I don’t know what made Caterham think that they could put 16 R600s straight on to the grid. The timing is wrong, the product seems wrong and I suspect the after-taste will be bitter (for all involved).

Caterham SP/300.R


We’ve been promised a race series for the UK, then a race series for Europe. Where do I sign-up?


Signing on the dotted-line isn’t the issue. But if you think you’re ever going to go competitively racing for your £80k, or whatever Caterham plan to charge, you’ll need to think again.

As far as I can see, there was only ever one reason for this project, and that was to attract a new investor into the business.

Back in 2009, Caterham’s former CEO Ansar Ali and COO Mark Edwards knew that time was running out for the Corven deal that had taken them from Hethel to Dartford. They either had to find someone with very deep pockets, or face seeing their ambitions for Caterham thwarted.

But they had a problem; whilst the Seven might have become a great product, it had both limited appeal and a rapidly-approaching sell-by date; neither would bode well to possible suitors. Moreover, the ongoing investment required just to keep exports in step with tightening European standards meant that despite the need to show that they could be more than just a one-trick pony, the ability to start with a clean sheet of paper was never going to be an option.

Resourceful as they are, the ex-Lotus men did the next best thing. They looked for something redundant and adaptable; the Series 1 Elise would have been perfect.. had only the right people said ‘yes’. But then in a dusty corner of Lola’s Huntingdon base, they found a forgotten project, the B08/90 race school car. With a little work, they could develop it into a sophisticated gem with a focus on both performance and engineering: The SP/300.R was born.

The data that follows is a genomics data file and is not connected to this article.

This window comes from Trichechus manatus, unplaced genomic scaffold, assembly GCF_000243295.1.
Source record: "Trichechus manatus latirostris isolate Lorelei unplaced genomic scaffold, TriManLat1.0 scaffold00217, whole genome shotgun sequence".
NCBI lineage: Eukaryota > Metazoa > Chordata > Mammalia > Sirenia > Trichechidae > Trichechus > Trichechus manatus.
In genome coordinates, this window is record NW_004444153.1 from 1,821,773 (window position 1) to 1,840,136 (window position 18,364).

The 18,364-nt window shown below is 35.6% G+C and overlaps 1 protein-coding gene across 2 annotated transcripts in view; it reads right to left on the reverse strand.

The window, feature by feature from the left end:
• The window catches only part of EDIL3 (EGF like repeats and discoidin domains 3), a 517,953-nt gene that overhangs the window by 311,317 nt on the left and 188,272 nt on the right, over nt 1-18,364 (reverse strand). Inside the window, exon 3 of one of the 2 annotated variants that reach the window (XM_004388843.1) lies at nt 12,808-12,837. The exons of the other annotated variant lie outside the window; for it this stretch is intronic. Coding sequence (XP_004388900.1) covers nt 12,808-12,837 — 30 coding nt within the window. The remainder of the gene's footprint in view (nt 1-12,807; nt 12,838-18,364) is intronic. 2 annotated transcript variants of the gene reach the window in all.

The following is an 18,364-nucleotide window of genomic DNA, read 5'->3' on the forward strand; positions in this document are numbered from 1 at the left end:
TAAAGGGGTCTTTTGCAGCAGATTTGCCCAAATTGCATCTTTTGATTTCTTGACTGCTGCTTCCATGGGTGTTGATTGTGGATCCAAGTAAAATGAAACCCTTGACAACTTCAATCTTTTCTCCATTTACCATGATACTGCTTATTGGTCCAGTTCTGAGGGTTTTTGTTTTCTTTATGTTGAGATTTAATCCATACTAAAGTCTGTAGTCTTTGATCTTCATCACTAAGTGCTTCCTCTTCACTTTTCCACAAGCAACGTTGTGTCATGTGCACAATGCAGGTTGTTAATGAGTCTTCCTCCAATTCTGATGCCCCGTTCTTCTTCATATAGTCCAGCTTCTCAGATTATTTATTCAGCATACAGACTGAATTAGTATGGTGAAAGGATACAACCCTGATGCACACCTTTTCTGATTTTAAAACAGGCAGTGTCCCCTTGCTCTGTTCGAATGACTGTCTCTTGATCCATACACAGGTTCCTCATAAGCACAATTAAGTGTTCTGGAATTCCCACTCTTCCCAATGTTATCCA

Of course, every concept needs a plan and Caterham’s appeared straightforward enough: make the car affordable and target the track day market (meaning that there was no need to consider expensive issues such as emissions or motorsport). Job done.. or so we thought.

Then the plan changed. The affordable track day car that could be trailered to the circuit and self-supported, became a different proposition. It would go racing, the easy-access body would be re-styled and a host of expensive add-ons thrown at it. Prospective owners would now require team assistance and a lot more cash!

Perhaps if Caterham had put all of their energy behind the car, who knows, it might still have succeeded. Then again it did, because it smiled at Tony Fernandes, and Ansar, Mark and co were saved. Or so we thought.

But back to the SP/300.R. The problem with announcing that it would go racing can be summed-up in one word – Radical.

Caterham’s product had become expensive, it was heavy, it was uncompetitive and Radical were already doing what Caterham thought that they could . . . and they were doing it very well. Add to this the fact that the car had been developed outside of the FIA’s CN standards (meaning that it would be precluded from joining in with any serious multi-marque series) and the limitations of the car really should have been more apparent: –

  1. Too difficult and costly for track days

  2. Too heavy and slow to race against others

  3. Too expensive to pitch as a new one-make series.

I don’t know how many Caterham have sold but I’m going to guess that after two years, you still won’t need a baker to count up to a dozen.